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Prequel hosts the latest experience in the D.C. dining scene.
Want to visit the hottest new restaurant in D.C.? It may just be getting its start at Prequel, a new complex devoted exclusively to hosting pop-up restaurants—those elusive, insider-only events where chefs, both well-known and novice, try out completely new concepts, either just for fun or to test a new business plan.
“It’s kind of like a foodie playground,” said Steve Lucas, vice president of strategy and communications/co-founder of EquityEats, which opened Prequel this spring to compliment its investment-based crowdfunding platform for restaurants.
Diners visiting Prequel can choose from multiple concepts, view the menu and purchase tickets in advance, getting a multi-course meal generally paired with drinks based on the vision of the chef. Recently, diners could choose from the United States of Ramen, a restaurant blending classic American fare with Japanese noodle dishes and Lighthouse DC, a spot serving up lobster and burgers.
The five-story, 17,000-square-foot space in the Penn Quarter neighborhood is capable of hosting up to four dinner concepts at once—for as little as a weekend or for as long as several months, and is anchored by Brick and Mortar, a cocktail lounge that may evolve to offer desserts. Also on a longer-term stay is the wildly successful Bluebird Bakery, offering pastry and coffee during the day, and a wine bar scheduled to open this fall.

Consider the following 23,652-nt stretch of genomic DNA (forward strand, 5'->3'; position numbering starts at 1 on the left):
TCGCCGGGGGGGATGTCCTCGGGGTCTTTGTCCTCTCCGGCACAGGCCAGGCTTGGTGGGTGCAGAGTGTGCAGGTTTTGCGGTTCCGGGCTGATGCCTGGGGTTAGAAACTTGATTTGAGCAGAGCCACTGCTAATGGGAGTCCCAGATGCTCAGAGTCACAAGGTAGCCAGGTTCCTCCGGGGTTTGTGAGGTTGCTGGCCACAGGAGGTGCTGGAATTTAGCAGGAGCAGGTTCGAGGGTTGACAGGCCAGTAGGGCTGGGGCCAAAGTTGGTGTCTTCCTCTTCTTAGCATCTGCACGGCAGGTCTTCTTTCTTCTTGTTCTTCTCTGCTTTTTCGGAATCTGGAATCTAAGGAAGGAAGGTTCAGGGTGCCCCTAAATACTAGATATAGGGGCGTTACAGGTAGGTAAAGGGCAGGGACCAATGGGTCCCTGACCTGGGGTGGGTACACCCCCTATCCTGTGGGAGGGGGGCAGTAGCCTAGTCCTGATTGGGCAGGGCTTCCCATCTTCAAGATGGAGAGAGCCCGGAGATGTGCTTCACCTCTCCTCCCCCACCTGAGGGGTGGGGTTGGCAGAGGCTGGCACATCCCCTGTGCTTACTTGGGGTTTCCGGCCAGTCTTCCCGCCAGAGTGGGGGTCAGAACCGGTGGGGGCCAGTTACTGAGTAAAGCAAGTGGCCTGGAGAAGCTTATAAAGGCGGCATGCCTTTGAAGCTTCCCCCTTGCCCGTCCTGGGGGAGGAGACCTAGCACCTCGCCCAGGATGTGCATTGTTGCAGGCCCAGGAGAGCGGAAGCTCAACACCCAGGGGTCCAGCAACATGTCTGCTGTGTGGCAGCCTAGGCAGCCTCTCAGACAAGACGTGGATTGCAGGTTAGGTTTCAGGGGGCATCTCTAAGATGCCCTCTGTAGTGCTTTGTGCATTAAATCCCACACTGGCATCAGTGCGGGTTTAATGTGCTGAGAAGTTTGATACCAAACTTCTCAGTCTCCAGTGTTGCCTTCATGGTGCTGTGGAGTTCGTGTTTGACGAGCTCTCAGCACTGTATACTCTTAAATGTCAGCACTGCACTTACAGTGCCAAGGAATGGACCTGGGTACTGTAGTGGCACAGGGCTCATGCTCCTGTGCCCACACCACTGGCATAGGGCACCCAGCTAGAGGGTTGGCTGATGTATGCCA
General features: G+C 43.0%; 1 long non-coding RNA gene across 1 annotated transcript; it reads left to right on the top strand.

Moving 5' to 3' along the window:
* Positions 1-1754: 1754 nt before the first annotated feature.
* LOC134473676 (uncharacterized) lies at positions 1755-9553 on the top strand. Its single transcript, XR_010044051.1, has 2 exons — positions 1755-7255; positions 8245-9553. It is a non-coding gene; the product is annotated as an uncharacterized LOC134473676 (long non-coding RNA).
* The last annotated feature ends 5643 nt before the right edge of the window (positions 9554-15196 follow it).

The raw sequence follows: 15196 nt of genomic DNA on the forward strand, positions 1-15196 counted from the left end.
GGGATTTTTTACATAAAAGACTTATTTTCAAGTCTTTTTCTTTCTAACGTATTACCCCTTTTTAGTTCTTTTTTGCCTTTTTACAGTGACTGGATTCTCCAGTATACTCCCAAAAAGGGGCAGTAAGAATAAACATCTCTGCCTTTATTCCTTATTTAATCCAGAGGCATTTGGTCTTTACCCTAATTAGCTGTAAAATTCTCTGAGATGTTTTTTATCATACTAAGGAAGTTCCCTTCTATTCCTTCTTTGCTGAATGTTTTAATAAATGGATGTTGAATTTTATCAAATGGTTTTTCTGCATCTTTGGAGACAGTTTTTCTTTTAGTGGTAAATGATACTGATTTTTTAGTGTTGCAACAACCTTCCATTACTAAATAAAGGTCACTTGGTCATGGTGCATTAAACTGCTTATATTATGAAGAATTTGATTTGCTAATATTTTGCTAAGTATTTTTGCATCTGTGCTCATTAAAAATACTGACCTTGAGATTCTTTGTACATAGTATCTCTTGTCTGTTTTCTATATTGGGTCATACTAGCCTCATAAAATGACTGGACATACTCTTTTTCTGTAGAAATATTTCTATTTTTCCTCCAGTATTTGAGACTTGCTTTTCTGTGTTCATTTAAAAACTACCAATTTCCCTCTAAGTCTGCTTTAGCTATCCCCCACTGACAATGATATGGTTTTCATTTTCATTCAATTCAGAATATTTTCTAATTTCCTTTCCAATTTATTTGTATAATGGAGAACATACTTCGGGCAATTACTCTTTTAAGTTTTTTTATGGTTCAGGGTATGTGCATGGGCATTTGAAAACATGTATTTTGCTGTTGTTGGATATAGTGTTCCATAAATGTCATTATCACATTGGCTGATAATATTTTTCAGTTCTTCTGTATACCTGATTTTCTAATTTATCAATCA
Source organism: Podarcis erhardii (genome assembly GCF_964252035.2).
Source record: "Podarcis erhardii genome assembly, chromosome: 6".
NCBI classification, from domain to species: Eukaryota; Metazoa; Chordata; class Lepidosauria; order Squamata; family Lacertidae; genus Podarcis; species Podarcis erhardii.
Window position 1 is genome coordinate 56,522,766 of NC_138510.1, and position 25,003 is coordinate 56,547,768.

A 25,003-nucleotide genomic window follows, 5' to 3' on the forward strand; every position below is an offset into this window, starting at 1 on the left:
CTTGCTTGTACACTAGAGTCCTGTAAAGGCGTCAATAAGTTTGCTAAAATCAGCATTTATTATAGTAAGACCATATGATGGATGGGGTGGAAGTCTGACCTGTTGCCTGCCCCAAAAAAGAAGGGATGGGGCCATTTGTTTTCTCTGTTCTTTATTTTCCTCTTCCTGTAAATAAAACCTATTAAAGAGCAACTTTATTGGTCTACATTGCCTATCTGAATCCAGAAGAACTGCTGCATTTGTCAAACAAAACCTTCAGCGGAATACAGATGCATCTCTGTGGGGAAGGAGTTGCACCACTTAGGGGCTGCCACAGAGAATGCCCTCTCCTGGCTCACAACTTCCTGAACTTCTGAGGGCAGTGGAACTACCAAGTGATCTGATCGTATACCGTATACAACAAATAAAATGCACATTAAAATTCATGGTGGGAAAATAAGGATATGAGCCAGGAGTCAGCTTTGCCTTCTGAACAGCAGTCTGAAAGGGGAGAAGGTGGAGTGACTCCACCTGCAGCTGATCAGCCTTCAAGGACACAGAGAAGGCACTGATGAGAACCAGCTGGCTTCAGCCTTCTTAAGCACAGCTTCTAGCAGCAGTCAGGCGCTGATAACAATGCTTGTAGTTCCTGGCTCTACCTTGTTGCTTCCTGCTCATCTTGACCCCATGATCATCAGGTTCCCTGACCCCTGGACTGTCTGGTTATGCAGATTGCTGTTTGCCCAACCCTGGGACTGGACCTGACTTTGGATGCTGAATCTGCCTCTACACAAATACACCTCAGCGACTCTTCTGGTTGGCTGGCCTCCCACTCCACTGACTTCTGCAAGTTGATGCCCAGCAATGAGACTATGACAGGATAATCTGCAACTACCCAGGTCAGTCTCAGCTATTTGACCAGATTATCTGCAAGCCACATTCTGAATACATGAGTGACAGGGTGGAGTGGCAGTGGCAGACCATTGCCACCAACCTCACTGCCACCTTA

Lucas says part of the charm of Prequel is the way the diners get to participate in their meals. Before each service, the chef will tell diners about the food and the concept and explain what he or she wants to achieve.
“People really like hearing from the chef and then offering their feedback,” Lucas said. “It puts them in the driver's seat.”
Prequel supports EquityEats’ core business, which enables individuals to invest money even on a very small scale in new restaurants. Unlike other crowd-funding platforms like Kickstarter, which can only offer perks to contributors, Equity Eats enables investors to actually get a return on their investment, if it's successful.
While not all of the concepts are destined to become a permanent restaurant, Lucas said that for those that are also seeking funding, Prequel offers a great opportunity.
“With food, an investor really wants to know how it tastes,” Lucas said.
Prequel itself was funded through EquityEats—325 D.C. area residents invested as little as $100 each, boosting the concept to its goal of $200,000 in less than a month. Whether you are looking for an investment, or just want to stay on top of food trends, Prequel is a good bet—and one of the only spaces of its kind in the country.
“DC is trying to become a foodie destination, and this is a huge step forward,” Lucas said.